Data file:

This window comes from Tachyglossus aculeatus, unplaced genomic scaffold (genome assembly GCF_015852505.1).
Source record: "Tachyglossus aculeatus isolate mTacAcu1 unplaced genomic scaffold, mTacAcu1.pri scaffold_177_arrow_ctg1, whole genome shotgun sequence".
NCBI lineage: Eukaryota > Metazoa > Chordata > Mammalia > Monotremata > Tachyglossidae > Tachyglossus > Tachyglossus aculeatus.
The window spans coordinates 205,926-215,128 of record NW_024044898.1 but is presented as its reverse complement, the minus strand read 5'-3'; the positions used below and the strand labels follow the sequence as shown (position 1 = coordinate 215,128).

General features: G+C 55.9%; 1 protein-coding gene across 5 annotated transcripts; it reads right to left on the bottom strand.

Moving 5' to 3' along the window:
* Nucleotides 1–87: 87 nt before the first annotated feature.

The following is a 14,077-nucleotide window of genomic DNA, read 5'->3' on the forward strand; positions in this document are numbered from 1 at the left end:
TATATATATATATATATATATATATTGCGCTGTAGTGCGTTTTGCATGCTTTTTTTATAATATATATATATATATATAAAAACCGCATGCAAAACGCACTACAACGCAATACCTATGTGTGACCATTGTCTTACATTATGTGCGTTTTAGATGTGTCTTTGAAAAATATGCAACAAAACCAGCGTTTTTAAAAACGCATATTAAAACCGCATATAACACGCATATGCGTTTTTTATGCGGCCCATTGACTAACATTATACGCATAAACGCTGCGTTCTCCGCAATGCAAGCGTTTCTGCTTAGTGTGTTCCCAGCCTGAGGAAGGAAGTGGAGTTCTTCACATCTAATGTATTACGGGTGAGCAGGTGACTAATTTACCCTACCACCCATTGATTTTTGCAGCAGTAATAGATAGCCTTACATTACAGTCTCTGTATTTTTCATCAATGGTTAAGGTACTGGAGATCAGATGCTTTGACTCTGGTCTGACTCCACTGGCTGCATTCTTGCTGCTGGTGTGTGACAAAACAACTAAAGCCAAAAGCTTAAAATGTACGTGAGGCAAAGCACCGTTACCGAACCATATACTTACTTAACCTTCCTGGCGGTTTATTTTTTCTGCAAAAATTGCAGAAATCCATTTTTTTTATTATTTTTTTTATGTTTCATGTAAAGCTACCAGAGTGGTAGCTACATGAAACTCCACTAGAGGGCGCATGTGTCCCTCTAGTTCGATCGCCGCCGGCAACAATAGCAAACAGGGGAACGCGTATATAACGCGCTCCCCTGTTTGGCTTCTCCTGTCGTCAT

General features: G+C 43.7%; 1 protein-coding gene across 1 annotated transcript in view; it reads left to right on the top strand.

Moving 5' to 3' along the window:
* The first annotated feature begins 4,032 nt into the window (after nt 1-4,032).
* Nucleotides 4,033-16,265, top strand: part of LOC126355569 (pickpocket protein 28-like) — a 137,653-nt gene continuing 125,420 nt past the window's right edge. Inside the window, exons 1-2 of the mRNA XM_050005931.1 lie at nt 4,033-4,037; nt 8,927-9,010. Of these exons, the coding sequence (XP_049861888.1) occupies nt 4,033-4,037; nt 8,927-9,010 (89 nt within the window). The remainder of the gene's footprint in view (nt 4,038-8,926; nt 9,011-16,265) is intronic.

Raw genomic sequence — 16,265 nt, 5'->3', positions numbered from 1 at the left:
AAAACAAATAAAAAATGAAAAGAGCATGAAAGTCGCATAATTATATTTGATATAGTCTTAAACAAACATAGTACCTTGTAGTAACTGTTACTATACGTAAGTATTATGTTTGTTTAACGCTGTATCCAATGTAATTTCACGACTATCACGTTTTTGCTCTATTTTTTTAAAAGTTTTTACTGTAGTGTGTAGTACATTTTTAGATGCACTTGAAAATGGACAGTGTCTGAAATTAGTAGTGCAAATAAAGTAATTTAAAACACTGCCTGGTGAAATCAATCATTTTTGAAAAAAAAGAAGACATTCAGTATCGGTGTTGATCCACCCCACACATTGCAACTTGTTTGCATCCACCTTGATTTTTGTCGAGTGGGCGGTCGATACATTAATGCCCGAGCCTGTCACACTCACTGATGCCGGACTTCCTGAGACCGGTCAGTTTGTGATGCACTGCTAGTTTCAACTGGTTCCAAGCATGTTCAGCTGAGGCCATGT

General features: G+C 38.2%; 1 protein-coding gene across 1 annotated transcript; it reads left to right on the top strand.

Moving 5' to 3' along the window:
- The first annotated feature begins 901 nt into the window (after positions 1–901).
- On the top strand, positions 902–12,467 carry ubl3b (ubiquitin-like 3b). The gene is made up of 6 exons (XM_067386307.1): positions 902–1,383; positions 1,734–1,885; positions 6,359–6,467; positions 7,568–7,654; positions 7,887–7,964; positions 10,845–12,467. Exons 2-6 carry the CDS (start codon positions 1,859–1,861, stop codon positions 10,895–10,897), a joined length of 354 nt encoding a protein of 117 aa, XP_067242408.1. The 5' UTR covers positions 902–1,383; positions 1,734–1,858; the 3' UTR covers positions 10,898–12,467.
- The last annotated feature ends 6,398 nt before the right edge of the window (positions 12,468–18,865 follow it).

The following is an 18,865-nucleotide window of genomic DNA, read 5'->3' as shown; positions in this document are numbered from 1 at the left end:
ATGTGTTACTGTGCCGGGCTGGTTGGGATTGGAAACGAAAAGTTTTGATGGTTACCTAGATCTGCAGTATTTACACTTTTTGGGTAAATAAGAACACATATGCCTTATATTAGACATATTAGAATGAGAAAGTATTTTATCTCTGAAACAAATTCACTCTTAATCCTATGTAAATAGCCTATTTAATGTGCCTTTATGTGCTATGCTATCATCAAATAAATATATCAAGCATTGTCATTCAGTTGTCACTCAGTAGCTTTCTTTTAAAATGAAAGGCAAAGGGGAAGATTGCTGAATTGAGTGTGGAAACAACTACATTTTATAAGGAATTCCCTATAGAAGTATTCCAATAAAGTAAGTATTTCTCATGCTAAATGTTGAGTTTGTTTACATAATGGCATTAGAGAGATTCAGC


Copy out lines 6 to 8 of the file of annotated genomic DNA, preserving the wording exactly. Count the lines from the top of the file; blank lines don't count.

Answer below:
Moving 5' to 3' along the window:
* Nucleotides 1–87: 87 nt before the first annotated feature.

The following is a 14,077-nucleotide window of genomic DNA, read 5'->3' on the forward strand; positions in this document are numbered from 1 at the left end: